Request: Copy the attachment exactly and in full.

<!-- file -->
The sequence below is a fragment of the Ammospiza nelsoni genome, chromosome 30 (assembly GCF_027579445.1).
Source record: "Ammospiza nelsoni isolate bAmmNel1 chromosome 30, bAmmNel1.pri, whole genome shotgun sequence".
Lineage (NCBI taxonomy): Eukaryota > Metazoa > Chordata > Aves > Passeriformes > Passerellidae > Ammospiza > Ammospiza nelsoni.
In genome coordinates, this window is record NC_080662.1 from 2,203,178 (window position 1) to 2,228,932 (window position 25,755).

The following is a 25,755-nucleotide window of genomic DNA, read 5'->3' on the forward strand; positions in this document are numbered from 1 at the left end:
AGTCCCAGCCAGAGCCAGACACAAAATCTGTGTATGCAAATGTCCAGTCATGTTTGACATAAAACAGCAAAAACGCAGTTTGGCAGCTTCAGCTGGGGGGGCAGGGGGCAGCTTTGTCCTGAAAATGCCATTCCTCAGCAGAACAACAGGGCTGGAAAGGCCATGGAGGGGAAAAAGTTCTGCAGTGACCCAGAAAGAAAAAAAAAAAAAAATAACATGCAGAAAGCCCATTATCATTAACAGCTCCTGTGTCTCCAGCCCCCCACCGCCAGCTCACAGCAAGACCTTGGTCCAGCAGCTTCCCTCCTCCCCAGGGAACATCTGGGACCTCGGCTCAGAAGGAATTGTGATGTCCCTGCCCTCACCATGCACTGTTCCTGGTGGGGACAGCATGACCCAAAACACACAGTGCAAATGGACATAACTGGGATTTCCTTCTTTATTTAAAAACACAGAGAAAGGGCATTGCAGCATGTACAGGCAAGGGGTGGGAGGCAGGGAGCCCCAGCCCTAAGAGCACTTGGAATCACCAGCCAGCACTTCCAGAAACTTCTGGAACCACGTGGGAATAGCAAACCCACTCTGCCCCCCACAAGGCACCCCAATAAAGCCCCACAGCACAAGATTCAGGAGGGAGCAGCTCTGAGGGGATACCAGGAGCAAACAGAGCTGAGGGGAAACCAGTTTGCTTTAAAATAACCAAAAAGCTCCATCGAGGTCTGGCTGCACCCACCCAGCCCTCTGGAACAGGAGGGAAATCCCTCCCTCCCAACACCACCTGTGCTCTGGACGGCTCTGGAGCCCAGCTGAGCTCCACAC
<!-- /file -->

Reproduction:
The sequence below is a fragment of the Ammospiza nelsoni genome, chromosome 30 (assembly GCF_027579445.1).
Source record: "Ammospiza nelsoni isolate bAmmNel1 chromosome 30, bAmmNel1.pri, whole genome shotgun sequence".
Lineage (NCBI taxonomy): Eukaryota > Metazoa > Chordata > Aves > Passeriformes > Passerellidae > Ammospiza > Ammospiza nelsoni.
In genome coordinates, this window is record NC_080662.1 from 2,203,178 (window position 1) to 2,228,932 (window position 25,755).

The following is a 25,755-nucleotide window of genomic DNA, read 5'->3' on the forward strand; positions in this document are numbered from 1 at the left end:
AGTCCCAGCCAGAGCCAGACACAAAATCTGTGTATGCAAATGTCCAGTCATGTTTGACATAAAACAGCAAAAACGCAGTTTGGCAGCTTCAGCTGGGGGGGCAGGGGGCAGCTTTGTCCTGAAAATGCCATTCCTCAGCAGAACAACAGGGCTGGAAAGGCCATGGAGGGGAAAAAGTTCTGCAGTGACCCAGAAAGAAAAAAAAAAAAAAATAACATGCAGAAAGCCCATTATCATTAACAGCTCCTGTGTCTCCAGCCCCCCACCGCCAGCTCACAGCAAGACCTTGGTCCAGCAGCTTCCCTCCTCCCCAGGGAACATCTGGGACCTCGGCTCAGAAGGAATTGTGATGTCCCTGCCCTCACCATGCACTGTTCCTGGTGGGGACAGCATGACCCAAAACACACAGTGCAAATGGACATAACTGGGATTTCCTTCTTTATTTAAAAACACAGAGAAAGGGCATTGCAGCATGTACAGGCAAGGGGTGGGAGGCAGGGAGCCCCAGCCCTAAGAGCACTTGGAATCACCAGCCAGCACTTCCAGAAACTTCTGGAACCACGTGGGAATAGCAAACCCACTCTGCCCCCCACAAGGCACCCCAATAAAGCCCCACAGCACAAGATTCAGGAGGGAGCAGCTCTGAGGGGATACCAGGAGCAAACAGAGCTGAGGGGAAACCAGTTTGCTTTAAAATAACCAAAAAGCTCCATCGAGGTCTGGCTGCACCCACCCAGCCCTCTGGAACAGGAGGGAAATCCCTCCCTCCCAACACCACCTGTGCTCTGGACGGCTCTGGAGCCCAGCTGAGCTCCACAC